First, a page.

Running his tongue over his lips, Darren narrows his eyes. "Unless you want me to leave, and sure. I can leave, if you'd rather. But…" The doctor's tone becomes a bit more hushed. "I can't promise people won't find out about this little underground railroad of yours." There's a ghost of a smile. "I wonder what the feds who're looking for me'll be more interested in. A few dead Chinese mafia thugs, or you guys?" He looks awya, back down to his book. "Now, leave me alone."

"You're seriously a dick, aren't you, Darren? Maybe you like killing people. And trust me, out of everyone I know? I'm one of the few people who knows what you're going through, and can teach you to control your power. I don't heal. I don't do anything showy like levitate stuff or fly or anything like that. You know what my ability is? Hurting people," Melissa says, starting to get seriously ticked off. Not quite to the point of losing control herself, but there's definite anger. And a growing desire to get him the hell OUT of any safehouse in New York. The pine box is starting to sound good.

"And no, it's not part of our deal, but then neither was you slapping Abby or leaving marks on her that, except for the two of us, mark someone who's died." Melissa shakes her head. "I want to help you, Darren, I honestly do. But I won't risk anyone else to help you if you don't want to be helped. Or do you want to live your entire life sleeping, eating and pissing in a tiny little room, with just a book for company?"

"Isn't that noble of you?" Darren quips, one brow raised slowly. "I'm glad you're such a bleeding heart that you brought me down here without a second thought, and only once things started going wrong for you did you actually think, gee maybe this wasn't such a good idea? Well that's too bad, darlin'. Look, you can want to know all you damn well can about what happened to those dead thugs, but I ain't tellin' you. I don't want to tell you, I don't care if you want to know."

Laying down his book on the side of the cot, brows furrowed and eyes leveled at the partially blinded door that he can see Melissa's silhouette through, Darren finally gets off the cot and approaches the locked door. "You promised me you'd get me away, an' that's all I want. I ain't hurt nobody down here, nobody that didn't need a good smack in the mouth." It sounds so very defensive, he's scrambling around emotionally, feeling cornered.

"I sit in this booth, all locked up, I have them send me my food through the payment box for tickets. Nobody gets hurt, you understand? I just want to be left alone. So unless there's somethin' that you need to know so I can get shipped out of your hair and off to Canada?"

Darren punctuates his sentence by turning the rod that closes the venitian blinds with a rattling clatter. "Go away."

"You really don't get it, do you?" Melissa says, shaking her head slowly. "I knew it might not be a good idea right from the start. You freaked out on me, the first time we met, remember? You hurt my wrist for doing nothing more than offering to help you. Which I did anyway. And now I'm here wanting to continue helping you, and you just threaten to blackmail me and risk so many innocent people so that you can sit in there pouting? That is unbelieveably selfish and childish of you, Darren. I would've expected better of a damn doctor."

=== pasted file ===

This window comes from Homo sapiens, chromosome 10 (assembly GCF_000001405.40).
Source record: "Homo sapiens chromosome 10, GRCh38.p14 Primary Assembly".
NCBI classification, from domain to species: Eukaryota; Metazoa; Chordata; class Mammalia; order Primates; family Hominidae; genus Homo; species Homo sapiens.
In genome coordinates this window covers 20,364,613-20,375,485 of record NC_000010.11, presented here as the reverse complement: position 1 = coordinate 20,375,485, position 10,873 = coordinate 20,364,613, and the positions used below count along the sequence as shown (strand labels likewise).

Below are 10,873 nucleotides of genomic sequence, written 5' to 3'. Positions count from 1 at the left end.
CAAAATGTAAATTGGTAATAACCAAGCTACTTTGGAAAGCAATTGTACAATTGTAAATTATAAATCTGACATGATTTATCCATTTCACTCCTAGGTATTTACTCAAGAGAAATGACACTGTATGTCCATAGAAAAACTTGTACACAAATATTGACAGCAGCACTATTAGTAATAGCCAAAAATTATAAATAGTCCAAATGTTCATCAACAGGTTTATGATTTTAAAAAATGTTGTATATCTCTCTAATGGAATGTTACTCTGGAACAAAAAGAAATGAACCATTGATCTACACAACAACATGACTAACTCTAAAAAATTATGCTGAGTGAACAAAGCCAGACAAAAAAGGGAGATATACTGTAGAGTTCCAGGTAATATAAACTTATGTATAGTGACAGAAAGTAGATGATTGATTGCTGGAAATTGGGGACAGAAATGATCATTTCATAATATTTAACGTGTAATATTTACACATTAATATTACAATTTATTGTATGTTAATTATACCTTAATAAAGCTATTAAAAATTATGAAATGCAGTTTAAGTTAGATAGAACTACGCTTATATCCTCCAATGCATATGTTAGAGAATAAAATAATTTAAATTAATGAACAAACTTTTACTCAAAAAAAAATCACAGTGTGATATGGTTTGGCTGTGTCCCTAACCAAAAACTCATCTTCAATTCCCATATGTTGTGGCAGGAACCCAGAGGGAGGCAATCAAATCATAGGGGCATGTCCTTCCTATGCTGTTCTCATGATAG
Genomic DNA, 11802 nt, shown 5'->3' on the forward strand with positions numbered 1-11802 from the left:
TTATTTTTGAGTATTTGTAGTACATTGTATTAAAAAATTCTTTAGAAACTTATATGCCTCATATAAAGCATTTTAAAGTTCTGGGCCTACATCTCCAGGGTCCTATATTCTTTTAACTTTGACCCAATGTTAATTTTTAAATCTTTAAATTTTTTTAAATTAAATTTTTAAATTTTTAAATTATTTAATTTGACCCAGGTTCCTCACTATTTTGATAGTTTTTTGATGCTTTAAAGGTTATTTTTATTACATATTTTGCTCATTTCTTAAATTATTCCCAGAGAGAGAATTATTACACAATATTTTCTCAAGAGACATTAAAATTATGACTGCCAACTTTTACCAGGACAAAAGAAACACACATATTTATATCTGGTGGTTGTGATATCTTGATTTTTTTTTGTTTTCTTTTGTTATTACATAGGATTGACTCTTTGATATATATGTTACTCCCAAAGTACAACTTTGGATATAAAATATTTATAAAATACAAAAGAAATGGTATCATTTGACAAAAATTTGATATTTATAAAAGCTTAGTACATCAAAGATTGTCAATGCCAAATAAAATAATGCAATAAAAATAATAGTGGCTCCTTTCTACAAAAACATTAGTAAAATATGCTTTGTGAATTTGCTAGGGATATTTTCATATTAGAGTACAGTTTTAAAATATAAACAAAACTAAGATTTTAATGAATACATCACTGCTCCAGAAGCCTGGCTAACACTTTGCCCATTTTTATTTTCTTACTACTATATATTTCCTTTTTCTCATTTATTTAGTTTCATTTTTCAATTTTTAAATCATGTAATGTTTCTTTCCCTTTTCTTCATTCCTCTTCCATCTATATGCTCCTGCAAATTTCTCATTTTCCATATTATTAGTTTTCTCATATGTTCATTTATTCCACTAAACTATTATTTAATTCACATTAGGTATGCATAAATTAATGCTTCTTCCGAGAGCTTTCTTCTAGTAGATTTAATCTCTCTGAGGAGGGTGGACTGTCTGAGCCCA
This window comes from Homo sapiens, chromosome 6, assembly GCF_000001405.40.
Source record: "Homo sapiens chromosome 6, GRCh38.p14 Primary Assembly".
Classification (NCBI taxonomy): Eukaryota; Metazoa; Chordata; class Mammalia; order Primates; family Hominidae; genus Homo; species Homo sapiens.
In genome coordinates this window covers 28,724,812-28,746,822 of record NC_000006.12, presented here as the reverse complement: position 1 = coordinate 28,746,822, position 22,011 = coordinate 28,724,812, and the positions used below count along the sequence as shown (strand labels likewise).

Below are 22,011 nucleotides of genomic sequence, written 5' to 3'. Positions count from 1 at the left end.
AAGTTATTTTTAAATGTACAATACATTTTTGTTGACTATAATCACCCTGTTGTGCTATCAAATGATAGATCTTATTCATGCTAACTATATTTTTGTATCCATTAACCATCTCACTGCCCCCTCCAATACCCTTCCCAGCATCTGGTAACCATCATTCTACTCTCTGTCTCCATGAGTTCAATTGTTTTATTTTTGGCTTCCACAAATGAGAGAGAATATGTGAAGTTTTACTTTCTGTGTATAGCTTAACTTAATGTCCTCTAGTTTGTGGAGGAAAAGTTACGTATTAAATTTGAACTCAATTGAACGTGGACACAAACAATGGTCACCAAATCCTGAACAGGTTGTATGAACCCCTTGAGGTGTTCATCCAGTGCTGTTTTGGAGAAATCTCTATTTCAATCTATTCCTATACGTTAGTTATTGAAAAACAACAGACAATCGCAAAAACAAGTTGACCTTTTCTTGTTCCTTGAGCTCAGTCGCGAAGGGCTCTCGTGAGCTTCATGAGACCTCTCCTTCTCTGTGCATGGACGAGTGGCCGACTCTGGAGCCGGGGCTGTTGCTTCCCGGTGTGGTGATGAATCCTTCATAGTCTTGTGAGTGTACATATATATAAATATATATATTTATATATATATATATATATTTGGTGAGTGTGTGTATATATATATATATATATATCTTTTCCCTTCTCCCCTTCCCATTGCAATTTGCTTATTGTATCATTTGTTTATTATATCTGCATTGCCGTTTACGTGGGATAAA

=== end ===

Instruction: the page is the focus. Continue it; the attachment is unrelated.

Mel's eyes don't leave the silhouette until the blinds are closed, and then they narrow at him. "And as much as I'd like nothing better right now to kick your ass and ship you to Antarctica, I'm not going to risk innocent penguins. Or are you going to trade a ticket booth for an igloo? Going to avoid people for the rest of your life? Get the 510 over and over again so you don't have your ability? Seriously. Have you even thought this through? Or do you not give a damn who you hurt so long as you're not being forced to heal?"

Arms unfolding, Mel's hands curl into light fists by her side. "Incidentally, I've heard of someone with an ability like yours. But I guess you don't want to know anything about that, given that you're so fucking special. Surely no one could understand someone like you, could they?"

"I've thought about it more'n you have, obviously, and I don't care about some poor bastard who's got the same problem I have." Darren leans his head against the door, lifting his arm up and resting his brow on his forearm. "It ain't a matter of control, all those fancy green lights can't do nothing to you. What I do, it's gotta be conscious effort. So if I go somewhere that nobody knows me, don't know the power I got? I'm just a little green sparklker that ain't going to hurt no one."

"This is what your people do, right? Get people out of the country? Why don't you go'n figure out when this storm's going to stop and come back when you've got an answer other'n I don't know." Pursing his lips, Darren leans away from the door. "I don't wanna be your friend, I don't wanna' tell you my problems. I just want out."

"Well that's a damn good thing, 'cause I'd really hate to disappoint you when I say that I'd rather be friends with the guy who tried to split my head open," Melissa says, voice thick with sarcasm. "But clearly it's not a conscious thing or you wouldn't have accidentally left a green handprint on my wrist. One that you obviously didn't know you left, and don't know what it does or means. Because hey, I'm not dead. Still got the cut on my head. So no healing, no killing. So stop acting like you know what the fuck you're doing. We've all been where you are. Admitting that you're new to your power and don't have control over it isn't anything to be ashamed of. It's just like walking doctor. Gotta walk before you run, and even then you're gonna fall on your ass until you get the hang of it."